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From |
jpitblado@stata.com (Jeff Pitblado, StataCorp LP) |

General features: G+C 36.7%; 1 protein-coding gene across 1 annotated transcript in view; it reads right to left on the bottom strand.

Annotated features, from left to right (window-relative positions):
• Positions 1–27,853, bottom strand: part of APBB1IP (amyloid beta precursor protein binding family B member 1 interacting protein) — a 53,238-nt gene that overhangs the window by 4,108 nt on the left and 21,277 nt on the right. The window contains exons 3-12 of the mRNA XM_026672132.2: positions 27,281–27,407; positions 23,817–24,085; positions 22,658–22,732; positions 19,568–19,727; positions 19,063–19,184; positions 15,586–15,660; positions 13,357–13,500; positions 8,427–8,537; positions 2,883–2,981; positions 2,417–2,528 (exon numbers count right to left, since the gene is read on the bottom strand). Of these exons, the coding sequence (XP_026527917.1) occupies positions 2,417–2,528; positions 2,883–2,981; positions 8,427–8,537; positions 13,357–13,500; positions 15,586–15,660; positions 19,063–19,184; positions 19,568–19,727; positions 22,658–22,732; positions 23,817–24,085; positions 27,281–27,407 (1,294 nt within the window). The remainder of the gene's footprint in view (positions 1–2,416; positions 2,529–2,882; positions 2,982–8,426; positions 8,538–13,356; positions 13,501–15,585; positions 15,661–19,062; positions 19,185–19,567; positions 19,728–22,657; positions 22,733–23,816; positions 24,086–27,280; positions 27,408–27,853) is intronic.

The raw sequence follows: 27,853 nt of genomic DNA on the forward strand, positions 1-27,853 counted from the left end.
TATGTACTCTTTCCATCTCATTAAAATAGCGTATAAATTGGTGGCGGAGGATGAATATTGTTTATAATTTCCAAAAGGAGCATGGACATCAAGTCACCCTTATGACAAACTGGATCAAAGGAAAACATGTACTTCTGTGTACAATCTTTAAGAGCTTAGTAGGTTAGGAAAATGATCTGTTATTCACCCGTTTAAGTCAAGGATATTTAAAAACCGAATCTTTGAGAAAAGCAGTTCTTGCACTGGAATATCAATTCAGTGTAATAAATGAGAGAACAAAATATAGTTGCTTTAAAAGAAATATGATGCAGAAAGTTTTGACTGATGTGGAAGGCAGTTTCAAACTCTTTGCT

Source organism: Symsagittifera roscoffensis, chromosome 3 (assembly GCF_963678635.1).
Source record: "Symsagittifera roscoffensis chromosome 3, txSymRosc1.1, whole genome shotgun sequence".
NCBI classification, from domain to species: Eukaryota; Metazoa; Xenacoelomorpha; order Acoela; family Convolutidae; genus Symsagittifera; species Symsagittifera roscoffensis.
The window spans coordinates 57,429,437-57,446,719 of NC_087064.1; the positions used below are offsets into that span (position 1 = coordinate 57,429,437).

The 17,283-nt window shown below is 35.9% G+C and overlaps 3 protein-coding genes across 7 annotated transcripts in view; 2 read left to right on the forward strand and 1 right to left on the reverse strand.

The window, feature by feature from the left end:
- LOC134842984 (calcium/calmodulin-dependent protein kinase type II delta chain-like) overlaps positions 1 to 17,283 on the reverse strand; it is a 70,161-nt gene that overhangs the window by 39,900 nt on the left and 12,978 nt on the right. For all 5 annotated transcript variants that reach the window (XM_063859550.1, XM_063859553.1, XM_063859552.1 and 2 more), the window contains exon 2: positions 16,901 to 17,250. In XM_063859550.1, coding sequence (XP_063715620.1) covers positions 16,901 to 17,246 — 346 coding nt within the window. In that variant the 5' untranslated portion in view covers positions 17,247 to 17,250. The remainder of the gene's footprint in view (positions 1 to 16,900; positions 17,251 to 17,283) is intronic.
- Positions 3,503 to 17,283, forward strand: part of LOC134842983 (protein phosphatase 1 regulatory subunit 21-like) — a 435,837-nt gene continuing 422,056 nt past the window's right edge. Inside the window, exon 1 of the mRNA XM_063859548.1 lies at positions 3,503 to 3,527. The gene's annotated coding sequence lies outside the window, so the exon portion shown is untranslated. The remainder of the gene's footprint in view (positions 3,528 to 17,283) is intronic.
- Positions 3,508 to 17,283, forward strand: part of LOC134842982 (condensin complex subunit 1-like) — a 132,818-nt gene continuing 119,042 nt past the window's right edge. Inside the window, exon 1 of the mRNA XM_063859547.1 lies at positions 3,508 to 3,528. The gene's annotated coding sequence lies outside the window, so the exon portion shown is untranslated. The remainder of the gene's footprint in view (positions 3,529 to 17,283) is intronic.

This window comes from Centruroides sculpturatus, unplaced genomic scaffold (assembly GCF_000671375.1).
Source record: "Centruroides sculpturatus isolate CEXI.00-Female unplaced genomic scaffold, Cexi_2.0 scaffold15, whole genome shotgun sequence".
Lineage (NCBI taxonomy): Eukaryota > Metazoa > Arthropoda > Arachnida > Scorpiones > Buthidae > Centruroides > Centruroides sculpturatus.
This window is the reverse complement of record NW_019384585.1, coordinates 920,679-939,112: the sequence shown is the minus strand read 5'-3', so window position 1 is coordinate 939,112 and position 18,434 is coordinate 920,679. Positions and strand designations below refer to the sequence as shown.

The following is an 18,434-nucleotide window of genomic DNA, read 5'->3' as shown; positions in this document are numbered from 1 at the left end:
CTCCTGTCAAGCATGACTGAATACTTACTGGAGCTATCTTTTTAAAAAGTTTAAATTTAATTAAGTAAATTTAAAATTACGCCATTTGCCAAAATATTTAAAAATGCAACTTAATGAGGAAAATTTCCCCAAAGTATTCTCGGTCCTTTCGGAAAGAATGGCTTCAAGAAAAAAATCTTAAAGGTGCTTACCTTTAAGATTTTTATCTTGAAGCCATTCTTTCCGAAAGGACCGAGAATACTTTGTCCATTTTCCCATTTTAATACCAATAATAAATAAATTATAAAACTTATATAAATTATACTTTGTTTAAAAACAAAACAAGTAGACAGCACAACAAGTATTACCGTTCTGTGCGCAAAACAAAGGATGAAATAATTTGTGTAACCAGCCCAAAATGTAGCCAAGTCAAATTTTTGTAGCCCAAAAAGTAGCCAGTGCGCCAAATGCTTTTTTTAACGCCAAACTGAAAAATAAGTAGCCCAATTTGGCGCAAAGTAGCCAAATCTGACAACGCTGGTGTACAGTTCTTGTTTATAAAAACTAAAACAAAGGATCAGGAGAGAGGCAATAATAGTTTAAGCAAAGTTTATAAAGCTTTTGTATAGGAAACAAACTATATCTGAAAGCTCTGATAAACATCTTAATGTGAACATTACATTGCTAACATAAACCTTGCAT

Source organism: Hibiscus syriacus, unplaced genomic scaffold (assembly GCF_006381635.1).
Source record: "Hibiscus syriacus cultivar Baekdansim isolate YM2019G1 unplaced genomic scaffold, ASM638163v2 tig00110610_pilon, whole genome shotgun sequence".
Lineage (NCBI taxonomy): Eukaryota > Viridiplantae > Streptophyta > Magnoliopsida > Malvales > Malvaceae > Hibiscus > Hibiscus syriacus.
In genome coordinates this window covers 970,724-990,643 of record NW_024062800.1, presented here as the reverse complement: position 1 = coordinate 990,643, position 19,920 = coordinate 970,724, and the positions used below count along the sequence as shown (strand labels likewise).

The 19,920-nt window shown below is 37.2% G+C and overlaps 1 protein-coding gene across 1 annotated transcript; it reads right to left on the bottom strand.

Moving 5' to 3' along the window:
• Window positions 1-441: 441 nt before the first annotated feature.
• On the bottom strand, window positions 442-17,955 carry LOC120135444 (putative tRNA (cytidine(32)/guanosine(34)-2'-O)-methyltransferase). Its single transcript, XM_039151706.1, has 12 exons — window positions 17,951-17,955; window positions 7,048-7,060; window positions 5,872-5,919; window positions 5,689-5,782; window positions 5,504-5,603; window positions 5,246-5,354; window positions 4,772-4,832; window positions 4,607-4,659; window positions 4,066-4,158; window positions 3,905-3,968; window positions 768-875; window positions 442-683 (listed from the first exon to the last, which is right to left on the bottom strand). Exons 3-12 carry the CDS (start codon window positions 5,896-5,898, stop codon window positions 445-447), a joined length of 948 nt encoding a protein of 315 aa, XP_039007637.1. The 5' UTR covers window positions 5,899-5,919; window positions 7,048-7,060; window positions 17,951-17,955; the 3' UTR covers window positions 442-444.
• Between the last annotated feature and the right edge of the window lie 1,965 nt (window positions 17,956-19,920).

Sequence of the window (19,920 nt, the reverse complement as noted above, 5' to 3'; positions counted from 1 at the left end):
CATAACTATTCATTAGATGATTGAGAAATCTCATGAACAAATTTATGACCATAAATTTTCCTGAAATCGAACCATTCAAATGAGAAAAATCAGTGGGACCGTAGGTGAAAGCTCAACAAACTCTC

To |
statalist@hsphsun2.harvard.edu |

Subject |
Re: st: [Mata newbie] optimize() vs -ml- |

Date |
Tue, 16 Oct 2007 16:37:19 -0500 |